This anticoagulant can prevent Covid deaths, cut short infection time
The study led by Medical University of Vienna showed that duration of infection is curtailed in patients treated with heparin -- the most commonly used anticoagulant
Clotting problems and resulting complications are common in Covid-19 patients. Austrian researchers have shown that heparin -- a member of the anticoagulant group of drugs not only has a beneficial effect on survival of Covid patients, but also influences the duration of active infection with the SARS-CoV-2 coronavirus.
The study led by Medical University of Vienna showed that duration of infection is curtailed in patients treated with heparin -- the most commonly used anticoagulant.
"In patients who receive this drug, infection time is an average of four days shorter than in patients who are not treated with low-molecular-weight heparin. We were surprised to see that low-molecular-weight heparin may have a direct effect on coronavirus and its infectivity," said David Pereyra from the varsity's Department of General Surgery.
Experimental data show that heparin can inhibit the ability of SARS-CoV-2 to bind to cells, thereby preventing them from being infected, the team explained.
It also improved survival in Covid patients, who have an increased risk of thromboses and embolisms, such as strokes, pulmonary or myocardial infarctions, and even deep vein thromboses.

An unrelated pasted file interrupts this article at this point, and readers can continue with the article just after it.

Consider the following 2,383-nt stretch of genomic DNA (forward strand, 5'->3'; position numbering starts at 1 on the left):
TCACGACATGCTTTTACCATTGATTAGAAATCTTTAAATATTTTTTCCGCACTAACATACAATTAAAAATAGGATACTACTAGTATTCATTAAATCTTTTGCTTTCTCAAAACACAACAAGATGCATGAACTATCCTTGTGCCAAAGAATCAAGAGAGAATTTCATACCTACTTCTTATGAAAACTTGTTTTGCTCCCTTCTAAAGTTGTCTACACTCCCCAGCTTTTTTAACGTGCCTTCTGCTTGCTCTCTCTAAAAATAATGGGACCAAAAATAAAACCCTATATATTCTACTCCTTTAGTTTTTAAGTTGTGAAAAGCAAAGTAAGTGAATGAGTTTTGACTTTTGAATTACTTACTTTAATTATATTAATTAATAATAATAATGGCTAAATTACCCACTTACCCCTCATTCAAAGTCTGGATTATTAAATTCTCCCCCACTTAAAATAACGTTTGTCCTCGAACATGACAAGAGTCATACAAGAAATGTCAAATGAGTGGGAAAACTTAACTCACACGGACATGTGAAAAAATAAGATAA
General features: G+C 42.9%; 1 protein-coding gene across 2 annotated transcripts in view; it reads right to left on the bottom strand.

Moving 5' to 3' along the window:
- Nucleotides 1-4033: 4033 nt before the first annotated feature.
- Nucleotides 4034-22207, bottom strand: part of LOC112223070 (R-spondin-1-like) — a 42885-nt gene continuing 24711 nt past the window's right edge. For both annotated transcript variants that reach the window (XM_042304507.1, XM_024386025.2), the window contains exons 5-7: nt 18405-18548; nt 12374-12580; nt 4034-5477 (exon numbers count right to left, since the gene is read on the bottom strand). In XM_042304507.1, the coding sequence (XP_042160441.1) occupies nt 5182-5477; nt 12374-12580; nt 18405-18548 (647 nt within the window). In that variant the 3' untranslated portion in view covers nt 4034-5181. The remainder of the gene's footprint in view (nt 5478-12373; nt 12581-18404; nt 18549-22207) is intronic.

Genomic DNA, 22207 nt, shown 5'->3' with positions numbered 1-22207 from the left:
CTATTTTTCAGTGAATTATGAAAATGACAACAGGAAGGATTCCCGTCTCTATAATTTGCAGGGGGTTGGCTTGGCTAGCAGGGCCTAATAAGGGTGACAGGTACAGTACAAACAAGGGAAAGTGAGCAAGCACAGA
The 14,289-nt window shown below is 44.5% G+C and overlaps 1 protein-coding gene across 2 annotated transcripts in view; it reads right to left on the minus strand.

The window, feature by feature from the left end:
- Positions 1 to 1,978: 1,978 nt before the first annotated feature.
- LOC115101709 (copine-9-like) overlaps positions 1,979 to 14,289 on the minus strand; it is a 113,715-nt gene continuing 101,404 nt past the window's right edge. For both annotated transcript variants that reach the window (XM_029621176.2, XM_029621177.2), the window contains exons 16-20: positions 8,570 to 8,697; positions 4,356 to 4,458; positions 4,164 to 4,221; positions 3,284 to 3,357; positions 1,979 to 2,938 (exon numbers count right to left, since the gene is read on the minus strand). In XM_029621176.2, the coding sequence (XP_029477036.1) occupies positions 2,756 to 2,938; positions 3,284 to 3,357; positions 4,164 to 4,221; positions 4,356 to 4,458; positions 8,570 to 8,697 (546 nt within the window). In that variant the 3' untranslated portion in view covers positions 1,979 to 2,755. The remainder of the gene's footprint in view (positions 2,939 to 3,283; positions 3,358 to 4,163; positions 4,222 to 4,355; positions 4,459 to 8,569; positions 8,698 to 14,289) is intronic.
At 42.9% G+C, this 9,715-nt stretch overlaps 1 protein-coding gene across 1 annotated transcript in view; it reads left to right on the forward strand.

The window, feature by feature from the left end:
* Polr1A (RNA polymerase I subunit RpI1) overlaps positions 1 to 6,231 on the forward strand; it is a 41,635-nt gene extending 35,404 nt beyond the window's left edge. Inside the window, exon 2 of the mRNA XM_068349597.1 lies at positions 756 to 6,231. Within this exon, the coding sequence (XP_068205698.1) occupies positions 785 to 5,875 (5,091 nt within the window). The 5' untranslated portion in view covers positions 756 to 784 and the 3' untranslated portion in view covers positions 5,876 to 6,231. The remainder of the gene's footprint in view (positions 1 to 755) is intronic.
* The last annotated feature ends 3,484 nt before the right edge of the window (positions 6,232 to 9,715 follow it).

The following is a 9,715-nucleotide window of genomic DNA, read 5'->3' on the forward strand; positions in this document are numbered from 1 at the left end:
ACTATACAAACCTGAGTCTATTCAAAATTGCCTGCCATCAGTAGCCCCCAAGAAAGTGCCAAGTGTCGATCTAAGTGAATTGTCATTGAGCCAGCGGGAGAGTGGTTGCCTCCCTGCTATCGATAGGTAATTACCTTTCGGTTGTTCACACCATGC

The use of drugs that inhibit blood clotting has been part of the treatment guidelines for Covid-19 since July 2020.
However, "the coagulopathy observed in Covid-19 patients is novel and differs in many respects from previously known coagulation problems," said Alice Assinger, from the Institute of Vascular Biology and Thrombosis Research at the University.
"Covid-19-associated coagulopathy displays characteristics that, although partially comparable with other coagulation diseases, cannot be fully explained by them," she said.
The team therefore started to look for an explanation for this sub-condition of Covid-19.
The results, published in the journal Cardiovascular Research, showed that Covid-19-associated coagulopathy occurs almost exclusively in patients requiring intensive care or in patients who die as a result of Covid-19.
Although anticoagulant drugs improve the survival of Covid-19 patients, they show no effect on immunological processes related to blood coagulation (immunothrombosis).
The analyses showed, however, that the period of active SARS-CoV-2 infection is curtailed in patients treated with low-molecular-weight heparin.